What Is a Seller’s Market?

A young couple being welcomed to a home by a real estate agent
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DEFINITION
A seller’s market is when there are more buyers looking for homes than there are homes available.

In a seller’s market, there aren’t enough homes on the market to meet the demand from buyers. Since there are fewer homes available, sellers have more leverage to ask for higher prices, and buyers often have to compete with one another to purchase the home they want.

If you’re currently trying to buy a home in a seller’s market, it isn’t impossible, but you may end up having to pay a higher price for the home you want. With the right strategies, however, you can successfully buy a house in a seller’s market.

Definition and Example of a Seller’s Market

In a seller’s market, there are more buyers looking for homes than there are homes available. Since there are fewer homes to choose from, multiple buyers will often be interested in purchasing the same properties.

When a seller begins receiving multiple bids, this can quickly lead to a bidding war and drive up the price of the home. For that reason, a seller’s market is a great time to try to sell your home and receive a premium price.

When the pandemic first hit in March 2020, the housing market came to a halt. But once the country began to reopen, the demand for houses began to go up. In 2021, interest rates for a 30-year mortgage hit a record low, falling as low as 2.65% in early January. The combination of factors led to a very competitive seller’s market.

If you’re trying to buy a home in a seller’s market, remember that the seller has the advantage. Trying to negotiate for a lower sales price could work against you since another buyer may make a better offer and outbid you.

How a Seller’s Market Works

In a seller’s market, the demand for houses outpaces the current supply. This means there are more buyers looking for homes than there are homes to sell. Housing prices quickly go up because of the increased demand, and homes stay on the market for less time.

The housing market is cyclical, and there are a number of different conditions that can create a seller’s market. If you’re looking to buy a home, here are some signs you may be attempting to buy in a seller’s market.

You can get a sense of the market in your local area by reviewing price and time on market data provided by the National Association of Realtors.

High Home Prices

When there are fewer homes available, housing prices start to go up. That’s because sellers often receive multiple offers and can negotiate for a higher selling price.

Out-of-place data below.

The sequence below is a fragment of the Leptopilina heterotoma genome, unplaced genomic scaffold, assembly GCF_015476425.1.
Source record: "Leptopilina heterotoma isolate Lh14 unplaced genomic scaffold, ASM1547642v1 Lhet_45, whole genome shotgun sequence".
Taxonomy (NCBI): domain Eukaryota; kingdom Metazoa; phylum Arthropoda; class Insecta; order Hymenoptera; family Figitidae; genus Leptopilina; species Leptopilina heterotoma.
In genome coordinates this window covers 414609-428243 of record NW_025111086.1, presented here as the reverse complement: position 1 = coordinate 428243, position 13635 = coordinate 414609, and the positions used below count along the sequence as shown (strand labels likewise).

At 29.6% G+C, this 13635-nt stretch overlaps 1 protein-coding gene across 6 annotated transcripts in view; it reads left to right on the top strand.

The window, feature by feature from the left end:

Homes Sell Quickly

One of the key signs it’s a seller’s market is that homes don’t stay on the market very long. Since there’s a high demand for houses and limited inventory, homes often sell quickly after being put on the market.

Bidding Wars

Low inventory and high demand means that multiple buyers will often make offers on the same property. This often leads to a bidding war, where multiple buyers are competing to outbid one another.

If you’re selling your home in a seller’s market, you will have the upper hand, but you should still carefully consider all home offers. Don’t just look for the highest offer—consider requests for seller concessions and the buyer’s financing situation as well.

Seller’s Market vs. Buyer’s Market

Seller’s Market Buyer’s Market
The demand for homes outpaces the supply The supply of homes outpaces the demand
Sellers have the advantage Buyers have the advantage
Real estate prices tend to go up, and homes stay on the market for less time Real estate prices tend to go down, and homes stay on the market longer

In a seller’s market, the demand for houses outpaces the current supply. This gives the seller an advantage, and they can often ask for higher prices on the home. Real estate prices tend to rise quickly, and homes don’t usually stay on the market for very long.

In comparison, in a buyer’s market, the supply of homes outpaces the demand. This gives buyers the advantage to negotiate for a lower price and ask for more seller concessions. In a buyer’s market, real estate tends to go for less than asking price, and houses usually stay on the market for longer.

Key Takeaways

  • In a seller’s market, the demand for houses outpaces the supply, and homes don’t stay on the market for very long.
  • Since there are fewer homes available, the seller has more leverage to ask for a higher price.
  • Signs of a seller’s market include lower inventory, higher home prices, and bidding wars.
  • In a buyer’s market, the supply of homes outpaces the demand.

Article Sources

  1. Redfin. “What Is a Buyer's Market vs. a Seller's Market?” Accessed Jan 18, 2022.

  2. University of Michigan-Dearborn. “How Does Pandemic + Recession = Seller’s Market?”  Accessed Jan 18, 2022.

  3. Freddie Mac. “Primary Mortgage Market Survey.” Accessed Jan 18, 2022.